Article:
Second Exit (band)
Piotr Łyszkiewicz - tenor & soprano saxophones, percussion
Ove Volquartz - contrabass clarinet, soprano saxophone
Piotr Zabrodzki - bass guitar, synthesizer, piano
Michał Trela - drums, percussion
Spoon (ForTune, 2014)
By Dirk Blasejezak
By Dirk Blasejezak
This album took me a bit, but it was more than worth it! I can only advise anybody to take the time and let this album sink in, then it will reveal it's depth.
I am particularly pleased that it is finally once again a Polish-German production, which has led to such a great result. Ove Volquartz as the German representative (from Göttingen) and Piotr Łyszkiewicz, of course, stood out on first listening - especially in the first piece: the duel of two soprano saxophones is very demanding for the listener with its intensity and the relentlessness of both musicians. On the other tracks too the two reeds mostly come as a pair and enclose each other in an extremely exciting way. I have to admit though that I'm always positively biased when someone unboxes a contrabass clarinet.
Only on the second listening of "Well Ride" I noticed the work of Piotr Zabrodzki in the background. Of the four musicians, he is probably best known to the Polish audience. His work includes highs (Trylobit, Baaba Kulka) as well as lows (LXMP), but with this album it has definitely reached a new peak. Here his incredible versatility is visible or better audible in each track. In "Well Ride" he adds, through his synthesizer sounds, to the above mentioned depth; in "Mysterious Colours" he plays the bass guitar - starting around minute 18:00 you can very well get a picture of his skills on this instrument. And in the last piece ("Some message from Olivier (ECPM)"), he sits on one of the solo instruments: the piano. And in all three roles you have the feeling as if he had never done anything else. Wonderful!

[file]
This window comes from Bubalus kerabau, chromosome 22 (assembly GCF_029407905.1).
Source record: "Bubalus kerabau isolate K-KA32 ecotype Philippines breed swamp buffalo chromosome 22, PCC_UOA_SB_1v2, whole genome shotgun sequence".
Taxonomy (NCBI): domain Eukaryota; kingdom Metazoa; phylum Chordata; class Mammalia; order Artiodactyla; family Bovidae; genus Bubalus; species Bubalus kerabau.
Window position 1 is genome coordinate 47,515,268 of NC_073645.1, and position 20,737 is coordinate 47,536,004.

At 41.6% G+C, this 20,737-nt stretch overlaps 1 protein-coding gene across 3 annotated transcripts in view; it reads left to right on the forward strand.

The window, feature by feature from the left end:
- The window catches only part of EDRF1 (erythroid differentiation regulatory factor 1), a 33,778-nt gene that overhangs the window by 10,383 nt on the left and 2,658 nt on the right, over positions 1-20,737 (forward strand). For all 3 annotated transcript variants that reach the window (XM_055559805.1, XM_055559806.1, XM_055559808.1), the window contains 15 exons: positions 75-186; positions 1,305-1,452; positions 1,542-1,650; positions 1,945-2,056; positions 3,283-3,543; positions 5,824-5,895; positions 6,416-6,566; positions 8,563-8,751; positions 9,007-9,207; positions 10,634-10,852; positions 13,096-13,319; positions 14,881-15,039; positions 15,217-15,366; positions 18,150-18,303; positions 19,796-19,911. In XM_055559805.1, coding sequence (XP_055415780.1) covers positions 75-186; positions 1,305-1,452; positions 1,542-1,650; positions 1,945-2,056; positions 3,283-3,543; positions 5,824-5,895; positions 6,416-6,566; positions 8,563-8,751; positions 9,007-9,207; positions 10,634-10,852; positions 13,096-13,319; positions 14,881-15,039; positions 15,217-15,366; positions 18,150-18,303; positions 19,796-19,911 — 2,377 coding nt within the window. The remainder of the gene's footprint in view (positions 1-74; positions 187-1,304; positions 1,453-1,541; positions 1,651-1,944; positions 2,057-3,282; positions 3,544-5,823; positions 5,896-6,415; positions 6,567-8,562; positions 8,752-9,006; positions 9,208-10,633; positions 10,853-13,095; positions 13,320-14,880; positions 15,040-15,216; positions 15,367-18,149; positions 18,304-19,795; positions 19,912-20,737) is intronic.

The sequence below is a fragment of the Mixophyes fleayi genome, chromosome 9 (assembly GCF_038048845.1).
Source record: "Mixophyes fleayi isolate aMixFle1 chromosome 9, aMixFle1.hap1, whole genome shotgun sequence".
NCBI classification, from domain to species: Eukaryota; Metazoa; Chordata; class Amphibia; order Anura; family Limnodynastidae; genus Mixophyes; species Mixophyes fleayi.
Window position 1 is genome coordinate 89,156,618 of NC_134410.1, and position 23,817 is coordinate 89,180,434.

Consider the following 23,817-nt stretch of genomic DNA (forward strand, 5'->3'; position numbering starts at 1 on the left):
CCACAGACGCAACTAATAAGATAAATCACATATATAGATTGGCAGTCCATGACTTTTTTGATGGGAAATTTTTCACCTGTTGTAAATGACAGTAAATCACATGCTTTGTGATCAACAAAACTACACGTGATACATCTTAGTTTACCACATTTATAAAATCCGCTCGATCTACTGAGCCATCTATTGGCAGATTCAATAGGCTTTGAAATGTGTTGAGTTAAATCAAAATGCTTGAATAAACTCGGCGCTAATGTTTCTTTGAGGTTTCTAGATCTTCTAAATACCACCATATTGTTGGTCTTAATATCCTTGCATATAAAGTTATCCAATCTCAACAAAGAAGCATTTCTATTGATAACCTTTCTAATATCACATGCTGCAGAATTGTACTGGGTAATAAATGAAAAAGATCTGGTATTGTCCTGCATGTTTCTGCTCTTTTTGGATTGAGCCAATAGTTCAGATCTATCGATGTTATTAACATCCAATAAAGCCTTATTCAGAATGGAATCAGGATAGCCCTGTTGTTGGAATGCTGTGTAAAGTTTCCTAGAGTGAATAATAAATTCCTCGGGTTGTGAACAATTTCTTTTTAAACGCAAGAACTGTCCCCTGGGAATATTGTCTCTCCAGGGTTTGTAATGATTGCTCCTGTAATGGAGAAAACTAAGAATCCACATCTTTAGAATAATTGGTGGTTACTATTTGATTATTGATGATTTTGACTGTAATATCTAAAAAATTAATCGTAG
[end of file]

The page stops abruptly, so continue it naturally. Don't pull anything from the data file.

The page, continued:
However, I also have to say a few words to Michał Trela - that he is the last to write about is not to be understood as a rating. Quite the contrary: His hard, rocking, and extremely precise play (his solo in "Ride Well", I think, makes clear what I mean) gives the music in many parts an entirely new note, it’s changing the direction. I like this style very much; especially in collective improvisations I always feel comfortable when one of the musicians builds some kind of a handrail for me to stroll along. To my regret, I did not know him yet, but he has recently (again on ForTune) released an album with the "Erase" quartet, that I just have not yet had the chance to listen to. I am particularly curious about his future projects.
On the whole, this is a record of exceptional quality, an absolute recommendation. Among the authors of the Polish Jazz blog there even was a discussion about making this album the Album of the Month - I voted against it. Maybe I even regret it a little, after listening to it a few times. The main reason for my decision was not that this record would not have deserved it (I’m certain that in 10 out of 12 months of any year I would have agreed without hesitation!), but that there are simply several outstanding albums this month. How happy the jazz scene can be about that - especially if, as in this case, those are the scenes of two countries.